BBC Radio 4

    Radio 4 garlanded

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    Last night The Voice of The Listener and Viewer - a group that campaigns for quality television and radio, whether from the BBC or elsewhere, garlanded Radio 4 programmes.

    A large number of broadcasters - editors, controllers, commissioners, broadcasters - were asked to choose their five favourite radio or TV programmes over the past 25 years. The results were revealed last night at BAFTA in a small theatre full of broadcasting panjandrums - past and present. Hosted by Andrew Marr.

    I had voted - for three radio programmes and two television ones. I will not reveal my radio choices. On the TV front I think I chose Edge of Darkness and Blackadder - or it may have been Newsnight or Channel 4 News. I can't quite remember.

    Suffice to say Radio 4 did spectacularly - perhaps embarrassingly - well. Number 25 - Test Match Special. Number 16 - In Our Time. Number 13 - From Our Own Correspondent. Number 4 Clue. Number 1 - repeat Number 1 - Today. And for good measure - The Proms on Radio 3 finished runner up. It's a very good spread of what Radio 4 has on offer.

    Among the TV programmes in the top 25 were - Edge of Darkness, Blackadder, Morse, World in Action (Death on The Rock), State of Play, Our Friends in the North, Newsnight, Channel 4 News, Jewel in The Crown etc. So we were in illustrious company.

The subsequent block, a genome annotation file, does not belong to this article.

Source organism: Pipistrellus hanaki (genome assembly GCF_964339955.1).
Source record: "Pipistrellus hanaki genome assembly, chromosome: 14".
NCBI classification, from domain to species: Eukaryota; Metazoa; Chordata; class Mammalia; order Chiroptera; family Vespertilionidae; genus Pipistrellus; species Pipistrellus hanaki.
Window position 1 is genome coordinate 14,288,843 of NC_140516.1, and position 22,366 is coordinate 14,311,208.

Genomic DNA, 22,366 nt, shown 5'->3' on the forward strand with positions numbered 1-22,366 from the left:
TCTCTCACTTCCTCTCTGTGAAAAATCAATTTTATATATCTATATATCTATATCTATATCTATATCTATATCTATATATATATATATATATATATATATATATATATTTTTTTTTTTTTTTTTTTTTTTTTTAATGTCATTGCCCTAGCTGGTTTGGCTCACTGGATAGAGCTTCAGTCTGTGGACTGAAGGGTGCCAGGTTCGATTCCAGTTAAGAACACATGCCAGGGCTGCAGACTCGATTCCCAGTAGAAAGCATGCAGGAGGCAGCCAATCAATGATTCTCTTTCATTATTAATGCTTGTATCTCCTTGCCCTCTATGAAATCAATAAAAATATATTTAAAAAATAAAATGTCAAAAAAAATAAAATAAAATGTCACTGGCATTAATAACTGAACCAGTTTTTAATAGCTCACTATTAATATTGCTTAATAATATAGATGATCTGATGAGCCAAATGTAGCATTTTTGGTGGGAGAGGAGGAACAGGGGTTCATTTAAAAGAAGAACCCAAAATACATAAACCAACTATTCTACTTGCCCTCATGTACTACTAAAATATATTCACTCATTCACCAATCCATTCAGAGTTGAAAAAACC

I grant you the VLV is more interested in high quality broadcasting than many - and I detected a natural empathy for Radio 4 - but even so this was a wonderful moment for Radio 4 and for radio in general. It's a tribute to the programme makers and the talent who created these programmes and a reflection of the lust the Radio 4 audience has for quality - whether in News and Current Affairs, ideas or comedy.

    We will celebrate soberly and parsimoniously - but we are much cheered. And more than 25 years after the arrival of breakfast television Today goes from strength to strength. There remains a huge appetite for the programme - the occasional wart and all. Because it delivers impartial, vigorous, broad and - yes - witty journalism that is unmatched at that time of the day. By a crack team.

    Mark Damazer is Controller of BBC Radio 4

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